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The death of David Amess has no easy answers

20 October 2021

10:36 PM

20 October 2021

10:36 PM

Why has the political debate following Sir David Amess’s killing moved so swiftly to focus on civility in politics? It’s a reasonable question that a lot of people – including my colleague Sam Leith – have been asking. The police are treating Amess’s death as a terrorist attack, and yet other MPs have been talking about the need to stop online abuse and to encourage a more open political culture. The link between people shouting at their MPs about how they voted and the motives of Islamist terrorists is, to put it politely, somewhat unproven.

Politicians are always high-value targets for terrorists in any country, regardless of how mean or otherwise the rest of society is to them. People were much more deferential towards MPs when the IRA was busy trying – and in two cases, succeeding – to kill them. The aftermath of Ian Gow’s death, for instance, was not full of his mourning colleagues demanding that the general public be nicer to them. So why has this presumed terror attack had a different effect?

One of the reasons for this logical leap from MPs in particular is that the stabbing brought home to each of them how very vulnerable they still are. Even with the installation of security measures at their homes and in their constituency offices, MPs know that when they go to surgeries, they are an easy target for an attacker. Few of them have felt they are getting safer or the environment around them less hostile since Jo Cox was murdered.


Cox’s death was recent: a large number of people who were MPs then are still on the green benches now and the fresh pain of that death is another reason the debate has gone in the direction it has: there is a palpable sense of dismay in parliament that once again members are paying tribute to a colleague killed while doing their job. Indeed, the pain from Cox’s death is still so recent that the political world is visibly less shocked this time around. This is not a good thing: it suggests that MPs were half expecting that something might happen again.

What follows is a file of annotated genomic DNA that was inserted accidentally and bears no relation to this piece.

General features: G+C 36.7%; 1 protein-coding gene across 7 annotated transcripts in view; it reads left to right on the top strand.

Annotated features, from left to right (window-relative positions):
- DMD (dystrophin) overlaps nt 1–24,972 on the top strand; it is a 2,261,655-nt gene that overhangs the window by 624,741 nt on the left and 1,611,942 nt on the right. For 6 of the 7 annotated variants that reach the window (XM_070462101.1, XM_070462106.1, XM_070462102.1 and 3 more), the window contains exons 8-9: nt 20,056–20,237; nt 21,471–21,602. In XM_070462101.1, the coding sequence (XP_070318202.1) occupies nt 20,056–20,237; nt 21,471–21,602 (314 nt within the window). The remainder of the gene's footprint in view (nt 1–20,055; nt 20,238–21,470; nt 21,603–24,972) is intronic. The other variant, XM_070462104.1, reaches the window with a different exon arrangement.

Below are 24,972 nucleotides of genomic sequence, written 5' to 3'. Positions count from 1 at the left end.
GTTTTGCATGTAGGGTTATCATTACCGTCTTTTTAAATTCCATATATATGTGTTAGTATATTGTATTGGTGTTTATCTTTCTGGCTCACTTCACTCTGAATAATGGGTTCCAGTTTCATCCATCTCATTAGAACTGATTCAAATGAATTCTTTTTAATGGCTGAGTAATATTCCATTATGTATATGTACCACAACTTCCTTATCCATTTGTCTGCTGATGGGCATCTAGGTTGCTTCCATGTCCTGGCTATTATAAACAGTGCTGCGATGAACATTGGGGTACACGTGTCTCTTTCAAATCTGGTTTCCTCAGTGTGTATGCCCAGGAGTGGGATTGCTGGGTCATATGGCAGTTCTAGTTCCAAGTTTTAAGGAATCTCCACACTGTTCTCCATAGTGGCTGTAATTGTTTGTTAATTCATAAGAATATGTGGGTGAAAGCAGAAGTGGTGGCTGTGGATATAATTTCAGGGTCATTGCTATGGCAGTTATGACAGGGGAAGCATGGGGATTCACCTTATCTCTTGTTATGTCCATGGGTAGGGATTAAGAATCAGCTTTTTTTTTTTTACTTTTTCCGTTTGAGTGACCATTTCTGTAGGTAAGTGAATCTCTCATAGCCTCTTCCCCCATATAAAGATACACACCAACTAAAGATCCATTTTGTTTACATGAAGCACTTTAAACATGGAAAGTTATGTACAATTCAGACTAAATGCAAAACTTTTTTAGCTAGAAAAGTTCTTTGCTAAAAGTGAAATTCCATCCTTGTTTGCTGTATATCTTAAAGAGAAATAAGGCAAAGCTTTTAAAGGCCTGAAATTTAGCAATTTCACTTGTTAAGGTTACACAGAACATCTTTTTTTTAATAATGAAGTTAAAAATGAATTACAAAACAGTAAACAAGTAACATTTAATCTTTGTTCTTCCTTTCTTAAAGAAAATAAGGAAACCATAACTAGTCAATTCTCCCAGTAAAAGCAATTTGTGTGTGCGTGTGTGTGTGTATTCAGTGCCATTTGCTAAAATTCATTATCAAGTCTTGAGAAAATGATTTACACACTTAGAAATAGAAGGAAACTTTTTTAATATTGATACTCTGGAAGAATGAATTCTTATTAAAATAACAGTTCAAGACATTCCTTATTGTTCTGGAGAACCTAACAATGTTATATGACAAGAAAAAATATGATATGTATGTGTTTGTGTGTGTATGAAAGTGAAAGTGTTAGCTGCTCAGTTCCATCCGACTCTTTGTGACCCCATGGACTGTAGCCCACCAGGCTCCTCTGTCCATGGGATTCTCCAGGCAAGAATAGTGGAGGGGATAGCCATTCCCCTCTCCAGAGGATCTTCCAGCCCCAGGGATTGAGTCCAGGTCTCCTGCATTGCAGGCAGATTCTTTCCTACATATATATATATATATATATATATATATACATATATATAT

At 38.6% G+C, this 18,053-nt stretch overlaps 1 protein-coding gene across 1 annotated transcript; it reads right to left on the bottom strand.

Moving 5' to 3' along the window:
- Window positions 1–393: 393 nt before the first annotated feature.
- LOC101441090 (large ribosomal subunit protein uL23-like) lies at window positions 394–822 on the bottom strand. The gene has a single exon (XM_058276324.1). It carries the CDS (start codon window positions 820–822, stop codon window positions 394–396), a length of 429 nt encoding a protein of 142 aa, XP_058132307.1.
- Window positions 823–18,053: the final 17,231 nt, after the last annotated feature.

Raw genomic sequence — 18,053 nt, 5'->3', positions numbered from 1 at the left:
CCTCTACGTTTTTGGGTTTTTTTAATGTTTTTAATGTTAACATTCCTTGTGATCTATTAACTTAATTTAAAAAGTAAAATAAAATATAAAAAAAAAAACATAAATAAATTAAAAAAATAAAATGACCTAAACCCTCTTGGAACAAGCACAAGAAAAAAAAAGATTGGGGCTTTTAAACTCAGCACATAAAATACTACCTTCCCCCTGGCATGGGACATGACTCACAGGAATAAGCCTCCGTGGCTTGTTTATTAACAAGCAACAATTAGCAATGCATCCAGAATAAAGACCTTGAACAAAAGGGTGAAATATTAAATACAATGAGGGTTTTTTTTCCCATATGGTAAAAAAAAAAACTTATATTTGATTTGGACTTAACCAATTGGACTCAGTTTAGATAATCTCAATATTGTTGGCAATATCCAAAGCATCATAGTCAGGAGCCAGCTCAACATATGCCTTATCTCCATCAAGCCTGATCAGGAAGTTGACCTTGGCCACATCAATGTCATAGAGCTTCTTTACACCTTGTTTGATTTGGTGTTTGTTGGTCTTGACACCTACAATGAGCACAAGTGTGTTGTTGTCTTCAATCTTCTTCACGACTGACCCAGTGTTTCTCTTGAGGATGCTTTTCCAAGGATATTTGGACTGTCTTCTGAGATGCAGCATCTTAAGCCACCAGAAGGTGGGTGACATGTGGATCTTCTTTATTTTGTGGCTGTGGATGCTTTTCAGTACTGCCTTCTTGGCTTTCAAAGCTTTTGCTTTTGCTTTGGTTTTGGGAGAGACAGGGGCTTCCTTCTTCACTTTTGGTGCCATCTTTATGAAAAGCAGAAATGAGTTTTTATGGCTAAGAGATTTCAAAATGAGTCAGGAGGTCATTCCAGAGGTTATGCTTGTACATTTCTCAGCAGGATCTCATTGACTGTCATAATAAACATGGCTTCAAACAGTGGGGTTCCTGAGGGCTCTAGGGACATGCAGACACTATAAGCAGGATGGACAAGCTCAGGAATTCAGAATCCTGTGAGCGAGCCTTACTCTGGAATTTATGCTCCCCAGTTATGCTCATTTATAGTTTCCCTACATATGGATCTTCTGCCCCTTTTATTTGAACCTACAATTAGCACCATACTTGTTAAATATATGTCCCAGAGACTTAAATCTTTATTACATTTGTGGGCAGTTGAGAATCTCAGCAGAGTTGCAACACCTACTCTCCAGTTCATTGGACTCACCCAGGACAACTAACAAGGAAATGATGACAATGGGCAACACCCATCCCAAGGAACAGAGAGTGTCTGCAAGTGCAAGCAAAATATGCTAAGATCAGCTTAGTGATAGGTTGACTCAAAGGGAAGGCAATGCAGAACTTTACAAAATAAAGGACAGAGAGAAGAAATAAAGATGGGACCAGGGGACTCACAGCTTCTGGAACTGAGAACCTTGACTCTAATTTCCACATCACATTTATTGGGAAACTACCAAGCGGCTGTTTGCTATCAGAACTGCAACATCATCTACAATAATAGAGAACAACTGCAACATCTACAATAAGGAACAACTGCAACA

After all, there have been foiled plots since 2016: the most high-profile one was against West Lancashire MP Rosie Cooper. Less high-profile are the regular death threats MPs receive. They’ve almost become normal, to the extent that many politicians complain that police forces don’t take them seriously. In this climate, is it any wonder that MPs have reacted to a death of one of their own by talking about the things that have made them feel unsafe too?

Perhaps, but the emotional reactions of MPs still aren’t reason to link Islamist terror to other threats against their safety, surely? The best answer to this came from the widower of Jo Cox. Brendan Cox and his late wife’s family campaigned after her death for her phrase ‘more in common’ to become a guiding principle in politics. This week he argued that the aim of terrorists from all groups was to damage our democracy. But he added that terrorists weren’t the only threat.

He wrote: ‘Polarisation, the dehumanisation of our opponents and less social contact between people with different views and backgrounds undermine democracy even more.’ There are clearly lessons to be learned about the Prevent programme and how potential terror plots against MPs might be better foiled in future. But Cox is right that democracy is also under attack from a number of different angles – it was something about which Amess himself was worried.

The problem is that it is much easier to identify what terrorism is than it is to draw the line between angry online criticism and genuine abuse and harassment. MPs themselves may not be the best judges of this, either. Yesterday in the Commons one of Amess’s friends Mark Francois ended up suggesting that the Online Harms Bill be strengthened to the point that it might help ‘all our councillors, who are sick and tired of reading on Facebook after every planning committee meeting the night before, that “it must have been a brown envelope job”.’

Francois was speaking in raw grief, so let’s hope that by the time he and other legislators come to work on the detail of a stronger Online Harms Bill, they have a rather more practical approach. There are many problems with ending online anonymity such as making it harder for whistleblowers, as well as ignoring the fact that many Facebook groups are full of people spewing bile under their own names and with links to their family and employers fully accessible. And if the conclusion from a terror attack on a member of parliament is that people can’t question the integrity of their elected representatives, then democracy will be under attack from within, too.

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